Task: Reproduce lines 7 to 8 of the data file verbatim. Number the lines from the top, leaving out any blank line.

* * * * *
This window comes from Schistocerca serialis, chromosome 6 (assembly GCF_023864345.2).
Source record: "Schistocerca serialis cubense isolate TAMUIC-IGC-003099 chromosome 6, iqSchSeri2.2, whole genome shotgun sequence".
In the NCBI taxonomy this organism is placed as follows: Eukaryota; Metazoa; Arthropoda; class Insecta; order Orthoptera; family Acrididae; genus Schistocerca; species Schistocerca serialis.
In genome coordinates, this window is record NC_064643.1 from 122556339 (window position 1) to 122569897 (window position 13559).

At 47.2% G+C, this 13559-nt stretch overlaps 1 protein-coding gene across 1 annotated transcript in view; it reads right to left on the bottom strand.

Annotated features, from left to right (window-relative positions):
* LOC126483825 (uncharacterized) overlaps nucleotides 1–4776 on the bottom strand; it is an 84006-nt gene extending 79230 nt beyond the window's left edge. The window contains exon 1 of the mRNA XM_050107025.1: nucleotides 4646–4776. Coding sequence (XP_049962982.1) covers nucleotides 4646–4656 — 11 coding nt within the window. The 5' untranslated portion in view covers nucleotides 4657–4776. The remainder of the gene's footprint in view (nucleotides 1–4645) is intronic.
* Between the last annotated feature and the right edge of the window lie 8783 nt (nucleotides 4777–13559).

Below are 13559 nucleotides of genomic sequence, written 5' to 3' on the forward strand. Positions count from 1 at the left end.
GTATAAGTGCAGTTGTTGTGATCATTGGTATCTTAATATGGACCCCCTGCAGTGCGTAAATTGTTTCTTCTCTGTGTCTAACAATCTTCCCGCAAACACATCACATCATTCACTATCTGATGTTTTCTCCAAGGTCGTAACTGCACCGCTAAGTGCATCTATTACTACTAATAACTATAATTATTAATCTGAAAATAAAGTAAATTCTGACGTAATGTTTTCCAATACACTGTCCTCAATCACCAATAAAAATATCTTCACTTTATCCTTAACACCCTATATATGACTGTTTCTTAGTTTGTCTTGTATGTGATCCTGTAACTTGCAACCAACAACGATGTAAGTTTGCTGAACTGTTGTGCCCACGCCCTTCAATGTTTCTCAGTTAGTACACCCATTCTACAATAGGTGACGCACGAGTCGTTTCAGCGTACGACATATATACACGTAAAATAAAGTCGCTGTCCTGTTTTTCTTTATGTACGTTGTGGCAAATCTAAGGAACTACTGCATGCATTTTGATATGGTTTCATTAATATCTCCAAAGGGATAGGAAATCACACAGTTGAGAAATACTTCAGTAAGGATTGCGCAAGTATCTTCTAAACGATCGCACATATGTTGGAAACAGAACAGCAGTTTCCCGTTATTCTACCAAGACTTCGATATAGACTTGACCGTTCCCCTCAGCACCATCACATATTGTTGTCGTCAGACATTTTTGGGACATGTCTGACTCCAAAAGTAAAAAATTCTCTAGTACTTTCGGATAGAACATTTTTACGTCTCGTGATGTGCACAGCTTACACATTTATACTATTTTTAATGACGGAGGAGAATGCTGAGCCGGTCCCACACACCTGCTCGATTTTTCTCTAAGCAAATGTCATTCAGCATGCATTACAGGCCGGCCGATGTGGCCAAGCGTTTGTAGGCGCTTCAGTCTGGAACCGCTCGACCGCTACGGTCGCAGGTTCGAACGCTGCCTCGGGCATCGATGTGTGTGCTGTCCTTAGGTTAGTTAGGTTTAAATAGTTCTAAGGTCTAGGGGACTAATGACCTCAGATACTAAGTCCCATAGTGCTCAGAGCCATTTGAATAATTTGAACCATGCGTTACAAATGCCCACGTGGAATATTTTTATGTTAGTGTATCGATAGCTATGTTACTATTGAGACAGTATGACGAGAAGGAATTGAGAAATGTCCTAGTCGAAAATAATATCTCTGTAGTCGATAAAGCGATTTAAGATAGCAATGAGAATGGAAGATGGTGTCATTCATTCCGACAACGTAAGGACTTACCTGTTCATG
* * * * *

* LOC126483825 (uncharacterized) overlaps nucleotides 1–4776 on the bottom strand; it is an 84006-nt gene extending 79230 nt beyond the window's left edge. The window contains exon 1 of the mRNA XM_050107025.1: nucleotides 4646–4776. Coding sequence (XP_049962982.1) covers nucleotides 4646–4656 — 11 coding nt within the window. The 5' untranslated portion in view covers nucleotides 4657–4776. The remainder of the gene's footprint in view (nucleotides 1–4645) is intronic.
* Between the last annotated feature and the right edge of the window lie 8783 nt (nucleotides 4777–13559).